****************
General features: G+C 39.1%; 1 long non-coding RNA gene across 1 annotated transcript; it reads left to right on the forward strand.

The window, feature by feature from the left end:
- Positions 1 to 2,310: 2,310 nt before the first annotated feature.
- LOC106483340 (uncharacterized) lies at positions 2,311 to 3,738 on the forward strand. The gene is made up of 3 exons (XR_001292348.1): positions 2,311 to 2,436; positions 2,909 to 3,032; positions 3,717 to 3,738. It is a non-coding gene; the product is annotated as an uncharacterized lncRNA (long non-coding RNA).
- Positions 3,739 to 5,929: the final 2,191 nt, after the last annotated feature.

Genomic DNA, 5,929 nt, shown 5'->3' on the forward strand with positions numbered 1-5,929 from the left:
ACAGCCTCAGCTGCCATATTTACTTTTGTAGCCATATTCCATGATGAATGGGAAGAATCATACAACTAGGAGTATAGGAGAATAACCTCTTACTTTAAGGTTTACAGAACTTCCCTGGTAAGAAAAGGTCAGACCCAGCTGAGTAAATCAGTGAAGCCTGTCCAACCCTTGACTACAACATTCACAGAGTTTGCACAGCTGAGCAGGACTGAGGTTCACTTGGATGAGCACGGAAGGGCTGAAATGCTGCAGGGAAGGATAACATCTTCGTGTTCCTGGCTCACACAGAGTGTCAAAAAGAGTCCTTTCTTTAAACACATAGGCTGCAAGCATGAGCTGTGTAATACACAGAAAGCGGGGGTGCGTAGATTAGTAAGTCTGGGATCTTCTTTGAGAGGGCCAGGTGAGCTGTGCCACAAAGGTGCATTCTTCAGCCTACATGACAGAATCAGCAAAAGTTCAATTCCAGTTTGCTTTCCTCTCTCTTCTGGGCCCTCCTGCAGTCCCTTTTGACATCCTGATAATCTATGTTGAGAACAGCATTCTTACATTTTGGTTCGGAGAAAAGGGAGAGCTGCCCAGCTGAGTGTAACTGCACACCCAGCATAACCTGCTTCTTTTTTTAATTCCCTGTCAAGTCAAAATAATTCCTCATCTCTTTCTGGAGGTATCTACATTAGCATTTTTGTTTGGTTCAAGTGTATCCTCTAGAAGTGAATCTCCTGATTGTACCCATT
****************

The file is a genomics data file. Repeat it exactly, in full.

General features: G+C 39.1%; 1 long non-coding RNA gene across 1 annotated transcript; it reads left to right on the forward strand.

The window, feature by feature from the left end:
- Positions 1 to 2,310: 2,310 nt before the first annotated feature.
- LOC106483340 (uncharacterized) lies at positions 2,311 to 3,738 on the forward strand. The gene is made up of 3 exons (XR_001292348.1): positions 2,311 to 2,436; positions 2,909 to 3,032; positions 3,717 to 3,738. It is a non-coding gene; the product is annotated as an uncharacterized lncRNA (long non-coding RNA).
- Positions 3,739 to 5,929: the final 2,191 nt, after the last annotated feature.

Genomic DNA, 5,929 nt, shown 5'->3' on the forward strand with positions numbered 1-5,929 from the left:
ACAGCCTCAGCTGCCATATTTACTTTTGTAGCCATATTCCATGATGAATGGGAAGAATCATACAACTAGGAGTATAGGAGAATAACCTCTTACTTTAAGGTTTACAGAACTTCCCTGGTAAGAAAAGGTCAGACCCAGCTGAGTAAATCAGTGAAGCCTGTCCAACCCTTGACTACAACATTCACAGAGTTTGCACAGCTGAGCAGGACTGAGGTTCACTTGGATGAGCACGGAAGGGCTGAAATGCTGCAGGGAAGGATAACATCTTCGTGTTCCTGGCTCACACAGAGTGTCAAAAAGAGTCCTTTCTTTAAACACATAGGCTGCAAGCATGAGCTGTGTAATACACAGAAAGCGGGGGTGCGTAGATTAGTAAGTCTGGGATCTTCTTTGAGAGGGCCAGGTGAGCTGTGCCACAAAGGTGCATTCTTCAGCCTACATGACAGAATCAGCAAAAGTTCAATTCCAGTTTGCTTTCCTCTCTCTTCTGGGCCCTCCTGCAGTCCCTTTTGACATCCTGATAATCTATGTTGAGAACAGCATTCTTACATTTTGGTTCGGAGAAAAGGGAGAGCTGCCCAGCTGAGTGTAACTGCACACCCAGCATAACCTGCTTCTTTTTTTAATTCCCTGTCAAGTCAAAATAATTCCTCATCTCTTTCTGGAGGTATCTACATTAGCATTTTTGTTTGGTTCAAGTGTATCCTCTAGAAGTGAATCTCCTGATTGTACCCATT